Your iPhone could be missing out on tracking a fifth of your steps


iPhone X wireless charging
But it's not necessarily Apple's fault!
Photo: Ste Smith/Cult of Mac

You’re probably a bit more active than your iPhone’s built-in pedometer suggests that you are, a new study carried out by researchers at the University of British Columbia claims.

The study found that the iPhone misses around 1,340 steps during a user’s typical day when compared to a purpose-built accelerometer worn on the waist. That’s an average of 21.5 percent of the steps that you take on a daily basis.

But don’t be so quick to blame the iPhone. It turns out that this is partly the fault of users!

Life on the treadmill

The UBC study involved 33 participants, and consisted of two distinct parts: a lab test, and a test under normal living conditions.

For the lab test, participants used two iPhones — one belonging to themselves and another belonging to the lab — which were compared to see if they produced different results. The participants were then asked to walk on a treadmill at various speeds for one minute, during which the steps were also counted manually by the researchers.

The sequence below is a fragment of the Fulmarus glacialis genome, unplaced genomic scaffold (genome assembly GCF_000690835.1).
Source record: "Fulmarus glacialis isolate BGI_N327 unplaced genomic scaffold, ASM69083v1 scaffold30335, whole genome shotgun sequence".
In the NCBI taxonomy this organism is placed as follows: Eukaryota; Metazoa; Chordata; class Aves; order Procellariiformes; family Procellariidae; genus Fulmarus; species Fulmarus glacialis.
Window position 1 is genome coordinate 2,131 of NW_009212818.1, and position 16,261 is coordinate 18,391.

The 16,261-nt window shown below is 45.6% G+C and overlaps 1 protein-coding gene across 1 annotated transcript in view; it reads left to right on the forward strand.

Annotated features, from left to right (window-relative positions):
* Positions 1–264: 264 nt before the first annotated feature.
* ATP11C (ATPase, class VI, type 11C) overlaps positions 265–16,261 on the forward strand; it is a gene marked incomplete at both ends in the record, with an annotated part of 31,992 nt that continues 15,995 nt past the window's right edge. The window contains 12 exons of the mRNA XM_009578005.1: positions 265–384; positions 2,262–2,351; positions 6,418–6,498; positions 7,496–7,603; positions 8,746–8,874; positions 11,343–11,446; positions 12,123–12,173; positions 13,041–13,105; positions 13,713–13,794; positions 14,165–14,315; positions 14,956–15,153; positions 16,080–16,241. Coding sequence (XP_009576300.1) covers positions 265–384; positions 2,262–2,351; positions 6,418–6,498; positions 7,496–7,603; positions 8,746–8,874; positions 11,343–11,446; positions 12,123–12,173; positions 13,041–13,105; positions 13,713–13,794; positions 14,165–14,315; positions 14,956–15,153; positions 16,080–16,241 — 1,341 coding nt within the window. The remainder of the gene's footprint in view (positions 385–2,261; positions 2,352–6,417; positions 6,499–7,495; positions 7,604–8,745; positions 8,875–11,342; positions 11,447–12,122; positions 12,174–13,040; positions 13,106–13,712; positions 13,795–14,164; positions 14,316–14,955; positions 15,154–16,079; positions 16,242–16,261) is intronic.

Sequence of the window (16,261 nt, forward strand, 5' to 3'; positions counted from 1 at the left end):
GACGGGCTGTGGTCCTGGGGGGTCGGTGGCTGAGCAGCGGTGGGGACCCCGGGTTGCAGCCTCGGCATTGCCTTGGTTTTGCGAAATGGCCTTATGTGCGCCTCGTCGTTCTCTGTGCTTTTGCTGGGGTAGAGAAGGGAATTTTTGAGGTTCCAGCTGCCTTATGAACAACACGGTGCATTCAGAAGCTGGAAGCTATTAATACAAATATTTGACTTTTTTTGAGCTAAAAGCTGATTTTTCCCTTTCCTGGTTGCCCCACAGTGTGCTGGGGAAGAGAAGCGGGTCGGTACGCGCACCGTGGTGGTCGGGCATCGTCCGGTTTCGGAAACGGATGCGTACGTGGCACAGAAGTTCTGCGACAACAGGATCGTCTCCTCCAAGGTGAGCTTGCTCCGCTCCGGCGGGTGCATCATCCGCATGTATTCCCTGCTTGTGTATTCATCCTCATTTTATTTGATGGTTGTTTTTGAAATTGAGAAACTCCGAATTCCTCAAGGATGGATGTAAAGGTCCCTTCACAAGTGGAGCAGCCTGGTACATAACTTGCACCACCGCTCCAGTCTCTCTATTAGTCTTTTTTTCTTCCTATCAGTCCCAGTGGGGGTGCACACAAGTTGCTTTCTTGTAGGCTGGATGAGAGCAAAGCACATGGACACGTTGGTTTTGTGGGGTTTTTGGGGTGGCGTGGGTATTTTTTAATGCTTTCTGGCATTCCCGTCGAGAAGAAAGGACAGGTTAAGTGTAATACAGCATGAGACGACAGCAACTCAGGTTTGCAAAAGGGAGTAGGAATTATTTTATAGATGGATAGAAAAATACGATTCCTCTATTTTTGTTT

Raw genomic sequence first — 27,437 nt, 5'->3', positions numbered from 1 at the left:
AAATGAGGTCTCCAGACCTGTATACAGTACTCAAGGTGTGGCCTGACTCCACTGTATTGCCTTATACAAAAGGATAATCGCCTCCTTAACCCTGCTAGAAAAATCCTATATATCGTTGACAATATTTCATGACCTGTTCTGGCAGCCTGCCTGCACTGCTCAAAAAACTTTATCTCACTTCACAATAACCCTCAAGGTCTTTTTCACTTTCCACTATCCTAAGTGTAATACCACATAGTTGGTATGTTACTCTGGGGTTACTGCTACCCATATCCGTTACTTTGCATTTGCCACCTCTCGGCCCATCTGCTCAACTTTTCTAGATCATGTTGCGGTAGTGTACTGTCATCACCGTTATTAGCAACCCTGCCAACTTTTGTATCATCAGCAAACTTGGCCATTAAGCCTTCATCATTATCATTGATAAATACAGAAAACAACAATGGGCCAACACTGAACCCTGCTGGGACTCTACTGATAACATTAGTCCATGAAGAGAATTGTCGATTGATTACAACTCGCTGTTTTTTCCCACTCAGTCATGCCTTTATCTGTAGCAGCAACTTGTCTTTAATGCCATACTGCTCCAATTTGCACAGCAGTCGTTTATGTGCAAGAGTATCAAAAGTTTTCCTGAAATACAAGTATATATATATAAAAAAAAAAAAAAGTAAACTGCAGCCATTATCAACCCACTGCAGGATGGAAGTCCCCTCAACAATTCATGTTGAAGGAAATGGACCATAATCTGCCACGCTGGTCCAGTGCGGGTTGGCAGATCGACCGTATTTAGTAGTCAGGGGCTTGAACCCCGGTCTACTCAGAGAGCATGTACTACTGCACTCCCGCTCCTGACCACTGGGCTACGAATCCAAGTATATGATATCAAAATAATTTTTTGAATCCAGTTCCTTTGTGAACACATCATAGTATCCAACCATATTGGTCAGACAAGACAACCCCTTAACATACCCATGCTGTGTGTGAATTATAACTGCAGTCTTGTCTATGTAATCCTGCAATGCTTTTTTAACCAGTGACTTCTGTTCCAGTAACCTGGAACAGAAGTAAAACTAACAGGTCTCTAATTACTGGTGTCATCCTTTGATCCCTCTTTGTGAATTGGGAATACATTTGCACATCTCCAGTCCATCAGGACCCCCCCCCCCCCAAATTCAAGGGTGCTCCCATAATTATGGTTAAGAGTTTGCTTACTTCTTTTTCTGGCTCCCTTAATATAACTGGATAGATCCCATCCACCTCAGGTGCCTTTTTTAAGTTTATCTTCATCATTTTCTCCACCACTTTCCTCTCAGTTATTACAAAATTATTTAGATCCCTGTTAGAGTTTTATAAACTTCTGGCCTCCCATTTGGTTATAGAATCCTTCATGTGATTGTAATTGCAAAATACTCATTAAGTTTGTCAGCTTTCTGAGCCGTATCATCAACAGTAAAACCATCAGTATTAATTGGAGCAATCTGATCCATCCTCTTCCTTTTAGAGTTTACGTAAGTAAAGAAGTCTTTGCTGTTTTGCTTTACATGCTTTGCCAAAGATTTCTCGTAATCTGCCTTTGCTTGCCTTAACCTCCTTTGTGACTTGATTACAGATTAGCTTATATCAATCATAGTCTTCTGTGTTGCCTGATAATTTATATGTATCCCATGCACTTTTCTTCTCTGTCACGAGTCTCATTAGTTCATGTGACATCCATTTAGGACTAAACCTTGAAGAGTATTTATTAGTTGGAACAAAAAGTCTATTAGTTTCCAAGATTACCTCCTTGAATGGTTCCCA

At the slowest speed of walking, the personal iPhone underestimated steps by 9.4 percent, while the lab iPhone underestimated them by 7.6 percent. At faster walking speeds, the iPhones were both off by under 5 percent, a number that is considered acceptable for a pedometer device.

The difference with living conditions

In the living condition section of the study, the iPhone differed from the fixed accelerometer data by around 1,340 steps per day. Before you think about rattling off an angry email to Apple, however, the explanation is that users typically forgot to take their iPhones with them wherever they went — thereby missing out on recording their steps.

The researchers’ conclusion? That “the accelerometer in the iPhone actually does a pretty good job when tested under lab conditions. You just have to have it on you at all times.” (Or, heck, wear an Apple Watch — which is designed with fitness tracking in mind.)

The study was published in a recent issue of the Journal of Sports Sciences.

Via: Eurekalert